Where do we go from here? I’m not really certain because we haven’t received a straight answer from anyone yet. Do we go about our daily lives as if nothing is happening? Or do we confine ourselves to our homes for the rest of our lives? Well, we have music so either way we go, it’s still going to be full of either controlled chaos or subtle sweetness…and everything in between.
Still without any ideas about how to handle it? Just lose yourself in art, whether its music, film or visual art. We have to move with common sense but let’s not lose sight of what’s important in life. Makes sense?
I was listening to something today, by someone I wasn’t very familiar with. I’ve heard the name in the past but now Jerry Paper just released his new album, Abracadabra (Stones Throw) and the music, well, it’s totally likeable. It’s sometimes fitted with dancy vibes but deeply rooted in pop culture. It’s kind of like that smooth dude with the gangster groove (look it up), but much, much less gangster and heavier on the pop. It’s jazzy, it’s smooth 101.9 and certain to get your girl’s attention when you take her to that lounge on a date. Tracks like “Quicksand” and “Trashcan” are sure to get your goat while others are easier listening while getting your work done. Paper has been at it for a while and there’s no shame to his game. He’s certainly at the top of his own game.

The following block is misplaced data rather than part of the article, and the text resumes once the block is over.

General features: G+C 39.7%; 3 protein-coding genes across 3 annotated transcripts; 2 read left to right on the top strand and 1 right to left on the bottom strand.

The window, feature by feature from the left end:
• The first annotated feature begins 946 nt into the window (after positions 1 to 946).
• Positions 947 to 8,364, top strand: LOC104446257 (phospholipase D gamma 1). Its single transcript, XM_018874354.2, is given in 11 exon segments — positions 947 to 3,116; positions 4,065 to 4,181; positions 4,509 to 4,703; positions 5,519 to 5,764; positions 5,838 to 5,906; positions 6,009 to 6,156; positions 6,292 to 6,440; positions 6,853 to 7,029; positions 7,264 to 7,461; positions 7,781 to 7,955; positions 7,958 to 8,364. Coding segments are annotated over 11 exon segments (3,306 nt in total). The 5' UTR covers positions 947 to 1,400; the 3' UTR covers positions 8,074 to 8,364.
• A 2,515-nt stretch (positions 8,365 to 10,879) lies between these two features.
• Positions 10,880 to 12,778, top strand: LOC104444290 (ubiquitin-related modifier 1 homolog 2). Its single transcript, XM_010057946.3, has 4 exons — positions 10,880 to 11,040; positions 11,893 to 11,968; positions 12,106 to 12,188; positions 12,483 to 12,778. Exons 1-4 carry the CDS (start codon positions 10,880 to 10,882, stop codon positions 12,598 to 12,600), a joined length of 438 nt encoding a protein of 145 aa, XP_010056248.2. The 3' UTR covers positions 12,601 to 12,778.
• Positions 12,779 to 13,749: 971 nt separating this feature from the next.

If anything could be said regarding The Dears, is its resilience to stand the test of time. While the band has been around since the mid-90s led by Murray Lightburn, the group didn’t release its first album until 2000’s End Of A Hollywood Bedtime Story. I believe it was the same year I found the band in Texas at the same time I was. Its explosive deliver left my head spinning, ears ringing and completely fascinated. 20 years later The Dears return with its new Lovers Rock (Dangerbird Records). While the band has been classified in the past as shoegaze, that identity has been buried for some time. Lovers Rock is the perfect rock record, surrounded by over-saturated and distorted guitars with vocal harmonies and melodies that would make Doug Martsch blush. It’s perfect in every way.
When listening to music, most people know and understand I have no problem with pop music, punk, and pop/punk, even more so. Now, when an artist cites a fascination with a particular subgenre, I’m inclined to believe the next step they take would be flaccid mock cover-ups and mimicry to the style of play they grew up listening to.